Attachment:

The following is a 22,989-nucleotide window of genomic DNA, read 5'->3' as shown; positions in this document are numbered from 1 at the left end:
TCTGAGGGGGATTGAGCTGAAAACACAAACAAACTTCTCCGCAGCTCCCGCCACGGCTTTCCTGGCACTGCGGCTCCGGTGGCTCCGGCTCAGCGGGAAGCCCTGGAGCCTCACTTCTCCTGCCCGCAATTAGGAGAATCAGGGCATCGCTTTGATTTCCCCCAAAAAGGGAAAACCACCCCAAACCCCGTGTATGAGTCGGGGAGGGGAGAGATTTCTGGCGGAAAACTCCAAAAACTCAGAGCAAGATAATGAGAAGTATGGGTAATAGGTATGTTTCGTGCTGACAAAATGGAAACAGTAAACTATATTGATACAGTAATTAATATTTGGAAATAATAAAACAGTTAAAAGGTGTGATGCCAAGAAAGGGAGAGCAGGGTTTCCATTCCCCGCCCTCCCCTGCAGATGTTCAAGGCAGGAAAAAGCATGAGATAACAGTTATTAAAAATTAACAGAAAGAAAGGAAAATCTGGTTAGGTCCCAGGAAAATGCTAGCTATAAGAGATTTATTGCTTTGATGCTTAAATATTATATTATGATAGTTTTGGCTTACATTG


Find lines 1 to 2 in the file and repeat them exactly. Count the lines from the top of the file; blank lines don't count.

The following is a 22,989-nucleotide window of genomic DNA, read 5'->3' as shown; positions in this document are numbered from 1 at the left end:
TCTGAGGGGGATTGAGCTGAAAACACAAACAAACTTCTCCGCAGCTCCCGCCACGGCTTTCCTGGCACTGCGGCTCCGGTGGCTCCGGCTCAGCGGGAAGCCCTGGAGCCTCACTTCTCCTGCCCGCAATTAGGAGAATCAGGGCATCGCTTTGATTTCCCCCAAAAAGGGAAAACCACCCCAAACCCCGTGTATGAGTCGGGGAGGGGAGAGATTTCTGGCGGAAAACTCCAAAAACTCAGAGCAAGATAATGAGAAGTATGGGTAATAGGTATGTTTCGTGCTGACAAAATGGAAACAGTAAACTATATTGATACAGTAATTAATATTTGGAAATAATAAAACAGTTAAAAGGTGTGATGCCAAGAAAGGGAGAGCAGGGTTTCCATTCCCCGCCCTCCCCTGCAGATGTTCAAGGCAGGAAAAAGCATGAGATAACAGTTATTAAAAATTAACAGAAAGAAAGGAAAATCTGGTTAGGTCCCAGGAAAATGCTAGCTATAAGAGATTTATTGCTTTGATGCTTAAATATTATATTATGATAGTTTTGGCTTACATTG